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The Resurrection Of Rubén Berríos

by Lance Oliver

September 22, 2000
Copyright © 2000 THE PUERTO RICO HERALD. All Rights Reserved.

This weekend, pro-independence advocates from around Puerto Rico will gather in the small town of Lares in the foothills of the Cordillera Central to mark the anniversary of the Grito de Lares, the unsuccessful 1868 uprising against Spanish colonial rule.

In many ways, the gathering will be like any other year. There will be a mass, a march to the town’s old plaza. Flowers will be laid at the memorial for those who are called "Heroes and Martyrs" to the cause of independence. There will be speeches, some sounding like outtakes from a Fidel Castro address and others more moderate.

All of that will be the same as any other recent year.

But there will be a difference, too. This year, the Grito de Lares will be an act of solidarity among pro-independence ranks. Not that the numerous pro-independence splinter groups have suddenly resolved their ideological differences and personal grudges, but rather they have found a point of agreement strong enough to convince them to try, at least, to join forces and coexist peacefully.

The point of agreement is a man who, a few of years ago, was a major obstacle to such consensus and who was seen by many as a washed-up politician out of step with the times. The man, of course, is Rubén Berríos, and he has completely altered his image among significant portions of the public, including those who do not support him politically, by camping on a beach for a year.

Before Berríos joined the protest invasion of the Navy land on Vieques in May, 1999, he was the exact opposite of a unifying figure among pro-independence ranks. While he was still respected and loved by many in the Puerto Rican Independence Party, independentistas outside the party often held negative opinions of him.

He has led the PIP for more than a quarter of a century and many felt his presence had stifled the development of new talent and younger leaders. Some blamed him for a perceived unwillingness by the party to accept women in leadership positions.

And of course other pro-independence groups saw him as the lightning rod for all their ideological complaints about the party.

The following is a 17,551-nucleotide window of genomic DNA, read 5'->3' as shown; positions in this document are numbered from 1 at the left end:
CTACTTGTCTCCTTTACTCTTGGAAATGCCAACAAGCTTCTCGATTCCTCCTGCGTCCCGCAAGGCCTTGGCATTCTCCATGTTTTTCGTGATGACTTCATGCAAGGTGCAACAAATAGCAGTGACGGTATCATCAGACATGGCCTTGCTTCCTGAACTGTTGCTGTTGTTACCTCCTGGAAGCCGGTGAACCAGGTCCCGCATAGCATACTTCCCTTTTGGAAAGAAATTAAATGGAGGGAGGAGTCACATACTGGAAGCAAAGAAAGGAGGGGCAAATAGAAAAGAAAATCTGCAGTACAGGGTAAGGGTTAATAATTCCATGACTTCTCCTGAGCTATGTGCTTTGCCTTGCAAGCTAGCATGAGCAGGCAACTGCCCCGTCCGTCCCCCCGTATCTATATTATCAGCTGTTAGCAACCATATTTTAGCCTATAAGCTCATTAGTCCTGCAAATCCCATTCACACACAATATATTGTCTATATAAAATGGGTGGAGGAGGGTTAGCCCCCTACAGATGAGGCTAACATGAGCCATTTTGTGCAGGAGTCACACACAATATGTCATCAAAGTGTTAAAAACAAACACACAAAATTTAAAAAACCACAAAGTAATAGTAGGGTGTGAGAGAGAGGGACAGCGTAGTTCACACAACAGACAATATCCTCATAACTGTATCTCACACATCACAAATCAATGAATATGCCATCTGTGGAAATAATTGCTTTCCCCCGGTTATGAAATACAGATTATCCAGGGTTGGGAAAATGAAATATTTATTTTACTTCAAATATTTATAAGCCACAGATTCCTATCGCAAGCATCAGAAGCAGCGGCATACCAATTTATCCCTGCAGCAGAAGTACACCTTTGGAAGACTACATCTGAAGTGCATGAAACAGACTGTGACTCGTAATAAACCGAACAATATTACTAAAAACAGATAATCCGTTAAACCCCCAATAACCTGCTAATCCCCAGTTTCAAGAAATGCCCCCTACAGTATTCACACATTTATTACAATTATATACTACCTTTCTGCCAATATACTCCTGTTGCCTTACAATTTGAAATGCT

All that changed when Berríos gave up his comfortable life and his Senate seat to live in a hut on the beaches of Vieques, something other elected politicians were unwilling or unable to do.

When he was finally removed and arrested more than a year later, he walked out of court after being sentenced to a few hours of detention and announced that he had been diagnosed with prostate cancer.

All of this, from his willingness to sacrifice for the Vieques protest just as he had done years earlier in Culebra, to his persistence in remaining on the island for more than a year, to his own health battles, all added up to ever-growing admiration, especially as the other two candidates for governor took positions that disappointed those voters for whom the Vieques issue outweighs all others.

The PIP, which needs to reverse its steady decline in support at the polls to avoid losing its electoral franchise, has wisely and cleverly capitalized on this new-found popularity. Billboards and newspaper and television ads show a close-up of Berríos, his pure-white beard showing off the near-sunburn he always wore during his days on Vieques, with the slogan, "Todos con Rubén," or "Everyone’s for Rubén."

Beneath the slogan in the ads is a rainbow-colored "x" like a mark on a ballot. By including every color, not just PIP green, the ads take a swipe at the red of the Popular Democratic Party and the blue of the New Progressive Party.

The image is that everyone is welcome, that all those motivated by the Vieques issue to look at politics anew have a home in the campaign. The man is emphasized, the party goes unmentioned.

It’s a good ad, but will it work?

At the Grito de Lares celebration, probably everyone will be for Rubén. But what happens in the voting booth is a different thing. The Grito de Lares failed for lack of support, and the PIP’s biggest problem is the prevalence of "watermelons," voters who are PIP green on the outside but truly PDP red on the inside.

Those people lose their convictions in the voting booth and cast a "safer" vote for the PDP candidate, sometimes just to avoid making it easier for a statehooder to win.

Will that happen this year? Berríos, naturally, predicts that Vieques has created a crossroads and public sentiment will change in his favor.

A week deep into November, we’ll know whether the resurrection of Rubén Berríos was a passing fancy or the first steps down a new political road.

Lance Oliver writes The Puerto Rico Report weekly for The Puerto Rico Herald. He can be reached by email at:

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